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A de-merger is a corporate restructuring in which a business is broken into components, either to operate on their own, or to be sold or to be liquidated as a divestiture. A de-merger (or "demerger") allows a large company, such as a conglomerate, to split off its various brands or business units to invite or prevent an acquisition, to raise capital by selling off components that are no longer part of the business's core product line, or to create separate legal entities to handle different operations.


  • 1. Congeneric/Product extension merger

    Such mergers happen between companies operating in the same market. The merger results in the addition of a new product to the existing product line of one company. As a result of the union, companies can access a larger customer base and increase their market share.

  • 2. Conglomerate merger

    Conglomerate merger is a union of companies operating in unrelated activities. The union will take place only if it increases the wealth of the shareholders.

  • 3. Market extension merger

    Companies operating in different markets, but selling the same products, combine in order to access a larger market and larger customer base.

  • 4. Horizontal merger

    Companies operating in markets with fewer such businesses merge to gain a larger market. A horizontal merger is a type of consolidation of companies selling similar products or services. It results in the elimination of competition; hence, economies ofscale can be achieved.

  • 5. Vertical merger

    A vertical merger occurs when companies operating in the same industry, but at different levels in the supply chain, merge. Such mergers happen to increase synergies, supply chain control, and efficiency.


  • 1. Increases market share

    When companies merge, the new company gains a larger market share and gets ahead in the competition.

  • 2. Reduces the cost of operations

    Companies can achieve economies of scale, such as bulk buying of raw materials, which can result in cost reductions. The investments on assets are now spread out over a largeroutput, which leads to technical economies.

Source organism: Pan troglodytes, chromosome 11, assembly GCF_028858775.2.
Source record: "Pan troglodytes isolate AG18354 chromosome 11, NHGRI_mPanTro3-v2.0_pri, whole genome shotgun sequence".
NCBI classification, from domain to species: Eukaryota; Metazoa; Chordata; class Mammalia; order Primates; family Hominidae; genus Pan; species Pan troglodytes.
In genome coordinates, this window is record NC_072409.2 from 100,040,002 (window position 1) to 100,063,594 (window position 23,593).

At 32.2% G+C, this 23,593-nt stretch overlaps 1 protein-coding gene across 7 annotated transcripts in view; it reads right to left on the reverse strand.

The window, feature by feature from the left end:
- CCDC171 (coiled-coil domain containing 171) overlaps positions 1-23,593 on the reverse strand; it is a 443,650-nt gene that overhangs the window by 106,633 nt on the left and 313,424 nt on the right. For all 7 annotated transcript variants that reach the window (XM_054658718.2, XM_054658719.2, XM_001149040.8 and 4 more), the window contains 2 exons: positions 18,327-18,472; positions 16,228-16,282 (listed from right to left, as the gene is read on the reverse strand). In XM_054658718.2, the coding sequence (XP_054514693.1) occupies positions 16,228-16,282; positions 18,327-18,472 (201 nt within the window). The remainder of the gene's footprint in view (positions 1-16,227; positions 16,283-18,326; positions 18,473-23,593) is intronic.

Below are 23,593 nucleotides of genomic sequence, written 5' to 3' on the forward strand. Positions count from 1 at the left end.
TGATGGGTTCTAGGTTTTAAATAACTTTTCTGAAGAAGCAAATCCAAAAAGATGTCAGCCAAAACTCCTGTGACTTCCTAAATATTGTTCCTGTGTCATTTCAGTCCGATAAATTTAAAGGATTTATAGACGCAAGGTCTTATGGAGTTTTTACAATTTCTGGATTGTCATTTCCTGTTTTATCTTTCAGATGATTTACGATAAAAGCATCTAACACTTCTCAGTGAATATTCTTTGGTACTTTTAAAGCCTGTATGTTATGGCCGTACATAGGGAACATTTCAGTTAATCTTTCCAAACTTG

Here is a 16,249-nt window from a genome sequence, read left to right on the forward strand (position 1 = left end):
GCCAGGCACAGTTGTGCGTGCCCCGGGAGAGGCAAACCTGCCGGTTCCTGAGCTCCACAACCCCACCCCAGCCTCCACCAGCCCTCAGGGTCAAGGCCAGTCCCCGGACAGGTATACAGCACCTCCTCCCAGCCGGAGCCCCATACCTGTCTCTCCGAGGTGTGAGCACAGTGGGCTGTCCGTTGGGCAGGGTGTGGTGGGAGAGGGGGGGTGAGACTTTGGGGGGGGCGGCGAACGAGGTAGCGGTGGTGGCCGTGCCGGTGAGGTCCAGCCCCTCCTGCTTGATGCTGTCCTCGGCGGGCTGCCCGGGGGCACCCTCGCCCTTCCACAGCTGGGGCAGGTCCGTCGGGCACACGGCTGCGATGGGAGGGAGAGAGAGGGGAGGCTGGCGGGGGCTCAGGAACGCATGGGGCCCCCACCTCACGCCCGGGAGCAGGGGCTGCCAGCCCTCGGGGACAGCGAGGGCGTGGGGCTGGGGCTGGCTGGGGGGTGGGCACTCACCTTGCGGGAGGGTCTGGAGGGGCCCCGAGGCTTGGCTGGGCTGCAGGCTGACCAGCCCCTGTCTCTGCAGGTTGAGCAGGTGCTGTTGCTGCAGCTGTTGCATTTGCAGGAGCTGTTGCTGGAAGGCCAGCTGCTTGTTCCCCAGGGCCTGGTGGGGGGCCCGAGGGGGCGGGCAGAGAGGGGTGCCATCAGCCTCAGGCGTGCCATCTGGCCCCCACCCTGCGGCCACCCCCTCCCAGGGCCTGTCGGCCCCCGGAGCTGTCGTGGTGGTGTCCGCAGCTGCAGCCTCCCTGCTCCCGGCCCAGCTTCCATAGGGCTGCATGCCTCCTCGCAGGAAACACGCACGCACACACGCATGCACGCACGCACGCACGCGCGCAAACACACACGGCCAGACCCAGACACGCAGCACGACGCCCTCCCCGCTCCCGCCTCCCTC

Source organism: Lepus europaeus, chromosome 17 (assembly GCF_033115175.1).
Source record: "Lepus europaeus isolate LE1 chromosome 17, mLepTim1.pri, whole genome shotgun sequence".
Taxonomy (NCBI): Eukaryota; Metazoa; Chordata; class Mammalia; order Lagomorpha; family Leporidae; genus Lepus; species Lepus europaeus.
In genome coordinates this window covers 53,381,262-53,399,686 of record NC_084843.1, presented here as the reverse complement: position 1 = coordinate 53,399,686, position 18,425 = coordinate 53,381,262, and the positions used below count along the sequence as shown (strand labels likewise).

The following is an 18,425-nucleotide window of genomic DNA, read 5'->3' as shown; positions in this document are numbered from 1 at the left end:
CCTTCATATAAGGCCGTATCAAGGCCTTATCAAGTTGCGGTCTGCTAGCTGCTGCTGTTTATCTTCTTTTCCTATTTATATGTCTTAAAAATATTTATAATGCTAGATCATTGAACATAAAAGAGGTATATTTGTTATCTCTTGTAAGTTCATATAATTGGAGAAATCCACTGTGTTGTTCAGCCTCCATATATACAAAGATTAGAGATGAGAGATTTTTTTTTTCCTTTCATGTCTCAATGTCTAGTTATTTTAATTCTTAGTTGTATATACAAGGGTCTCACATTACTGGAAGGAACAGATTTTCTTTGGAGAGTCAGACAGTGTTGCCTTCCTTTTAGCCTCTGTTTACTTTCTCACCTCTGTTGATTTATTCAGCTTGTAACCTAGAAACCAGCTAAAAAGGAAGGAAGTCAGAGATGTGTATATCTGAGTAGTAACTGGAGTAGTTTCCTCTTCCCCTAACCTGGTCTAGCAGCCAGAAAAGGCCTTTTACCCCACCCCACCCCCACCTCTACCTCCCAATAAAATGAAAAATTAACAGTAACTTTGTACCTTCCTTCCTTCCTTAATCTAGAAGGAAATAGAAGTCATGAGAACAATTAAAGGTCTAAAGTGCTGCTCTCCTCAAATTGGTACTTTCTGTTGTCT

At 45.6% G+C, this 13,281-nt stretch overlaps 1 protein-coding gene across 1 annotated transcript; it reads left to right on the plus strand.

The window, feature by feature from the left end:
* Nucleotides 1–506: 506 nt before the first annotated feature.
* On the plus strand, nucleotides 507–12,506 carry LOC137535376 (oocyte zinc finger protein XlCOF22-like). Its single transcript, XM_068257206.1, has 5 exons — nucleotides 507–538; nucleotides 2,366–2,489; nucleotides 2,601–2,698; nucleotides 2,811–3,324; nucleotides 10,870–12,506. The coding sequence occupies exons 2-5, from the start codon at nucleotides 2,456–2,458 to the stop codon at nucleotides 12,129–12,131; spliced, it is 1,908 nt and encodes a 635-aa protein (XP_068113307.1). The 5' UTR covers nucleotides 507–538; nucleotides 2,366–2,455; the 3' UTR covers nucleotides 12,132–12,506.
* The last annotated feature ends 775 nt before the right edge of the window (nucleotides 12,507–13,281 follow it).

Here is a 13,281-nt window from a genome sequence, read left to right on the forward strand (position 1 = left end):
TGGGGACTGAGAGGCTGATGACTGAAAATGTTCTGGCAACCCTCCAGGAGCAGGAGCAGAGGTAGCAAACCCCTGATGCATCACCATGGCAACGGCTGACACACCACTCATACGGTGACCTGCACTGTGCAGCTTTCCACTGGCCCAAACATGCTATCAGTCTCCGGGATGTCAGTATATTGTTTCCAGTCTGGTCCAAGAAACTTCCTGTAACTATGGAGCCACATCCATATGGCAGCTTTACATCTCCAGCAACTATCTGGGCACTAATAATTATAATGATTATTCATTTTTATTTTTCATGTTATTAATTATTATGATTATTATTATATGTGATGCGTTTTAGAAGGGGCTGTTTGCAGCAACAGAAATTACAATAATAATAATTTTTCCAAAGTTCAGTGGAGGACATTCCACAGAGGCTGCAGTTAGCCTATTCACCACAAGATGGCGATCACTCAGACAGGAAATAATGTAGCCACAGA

• 3. Avoids replication

    Some companies producing similar products may merge to avoid duplication and eliminate competition. It also results in reduced prices for the customers.

  • 4. Expands business into new geographic areas

    A company seeking to expand its business in a certain geographical area may mergewith another similar company operating in the same area to get the business started.

  • 5. Prevents closure of an unprofitable business

    Mergers can save a company from going bankrupt and also save many jobs.


  • 1. Raises prices of products or services

    A merger results in reduced competition and a larger market share. Thus, the newcompany can gain a monopoly and increase the prices of its products or services.

  • 2. Creates gaps in communication

    The companies that have agreed to merge may have different cultures. It may result in a gap in communication and affect the performance of the employees.

  • 3. Creates unemployment

    In an aggressive merger, a company may opt to eliminate the underperforming assets ofthe other company. It may result in employees losing their jobs.

  • 4. Prevents economies of scale

    In cases where there is little in common between the companies, it may be difficult to gain synergies. Also, a bigger company may be unable to motivate employees and achieve the same degree of control. Thus, the new company may not be able to achieve economies of scale.

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